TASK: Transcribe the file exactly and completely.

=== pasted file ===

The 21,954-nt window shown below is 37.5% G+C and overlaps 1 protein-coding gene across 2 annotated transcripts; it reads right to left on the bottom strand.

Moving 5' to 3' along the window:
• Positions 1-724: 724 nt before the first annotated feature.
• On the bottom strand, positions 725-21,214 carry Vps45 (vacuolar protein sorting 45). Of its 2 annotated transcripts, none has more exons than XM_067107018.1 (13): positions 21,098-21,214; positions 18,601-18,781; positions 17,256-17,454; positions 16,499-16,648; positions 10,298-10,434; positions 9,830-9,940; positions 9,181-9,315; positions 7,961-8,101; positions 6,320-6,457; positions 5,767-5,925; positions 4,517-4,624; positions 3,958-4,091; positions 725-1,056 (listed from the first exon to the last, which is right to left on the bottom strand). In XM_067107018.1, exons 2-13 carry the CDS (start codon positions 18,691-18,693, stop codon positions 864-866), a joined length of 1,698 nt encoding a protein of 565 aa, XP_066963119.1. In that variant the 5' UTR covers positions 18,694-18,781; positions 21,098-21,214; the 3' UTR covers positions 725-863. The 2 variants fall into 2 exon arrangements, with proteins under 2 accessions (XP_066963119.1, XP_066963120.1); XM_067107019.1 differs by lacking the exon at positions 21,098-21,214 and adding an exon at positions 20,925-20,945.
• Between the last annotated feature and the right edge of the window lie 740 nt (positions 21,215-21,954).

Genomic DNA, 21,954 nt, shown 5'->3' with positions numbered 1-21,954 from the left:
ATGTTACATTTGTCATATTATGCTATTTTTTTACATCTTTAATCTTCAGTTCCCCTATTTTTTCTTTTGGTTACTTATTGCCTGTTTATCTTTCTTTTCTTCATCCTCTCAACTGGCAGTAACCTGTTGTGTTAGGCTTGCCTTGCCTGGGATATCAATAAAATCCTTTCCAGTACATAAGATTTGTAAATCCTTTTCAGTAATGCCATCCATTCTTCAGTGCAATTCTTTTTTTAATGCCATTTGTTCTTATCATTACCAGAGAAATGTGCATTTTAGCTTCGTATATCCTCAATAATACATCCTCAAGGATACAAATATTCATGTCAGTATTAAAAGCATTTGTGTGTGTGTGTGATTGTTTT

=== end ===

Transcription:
The 21,954-nt window shown below is 37.5% G+C and overlaps 1 protein-coding gene across 2 annotated transcripts; it reads right to left on the bottom strand.

Moving 5' to 3' along the window:
• Positions 1-724: 724 nt before the first annotated feature.
• On the bottom strand, positions 725-21,214 carry Vps45 (vacuolar protein sorting 45). Of its 2 annotated transcripts, none has more exons than XM_067107018.1 (13): positions 21,098-21,214; positions 18,601-18,781; positions 17,256-17,454; positions 16,499-16,648; positions 10,298-10,434; positions 9,830-9,940; positions 9,181-9,315; positions 7,961-8,101; positions 6,320-6,457; positions 5,767-5,925; positions 4,517-4,624; positions 3,958-4,091; positions 725-1,056 (listed from the first exon to the last, which is right to left on the bottom strand). In XM_067107018.1, exons 2-13 carry the CDS (start codon positions 18,691-18,693, stop codon positions 864-866), a joined length of 1,698 nt encoding a protein of 565 aa, XP_066963119.1. In that variant the 5' UTR covers positions 18,694-18,781; positions 21,098-21,214; the 3' UTR covers positions 725-863. The 2 variants fall into 2 exon arrangements, with proteins under 2 accessions (XP_066963119.1, XP_066963120.1); XM_067107019.1 differs by lacking the exon at positions 21,098-21,214 and adding an exon at positions 20,925-20,945.
• Between the last annotated feature and the right edge of the window lie 740 nt (positions 21,215-21,954).

Genomic DNA, 21,954 nt, shown 5'->3' with positions numbered 1-21,954 from the left:
ATGTTACATTTGTCATATTATGCTATTTTTTTACATCTTTAATCTTCAGTTCCCCTATTTTTTCTTTTGGTTACTTATTGCCTGTTTATCTTTCTTTTCTTCATCCTCTCAACTGGCAGTAACCTGTTGTGTTAGGCTTGCCTTGCCTGGGATATCAATAAAATCCTTTCCAGTACATAAGATTTGTAAATCCTTTTCAGTAATGCCATCCATTCTTCAGTGCAATTCTTTTTTTAATGCCATTTGTTCTTATCATTACCAGAGAAATGTGCATTTTAGCTTCGTATATCCTCAATAATACATCCTCAAGGATACAAATATTCATGTCAGTATTAAAAGCATTTGTGTGTGTGTGTGATTGTTTT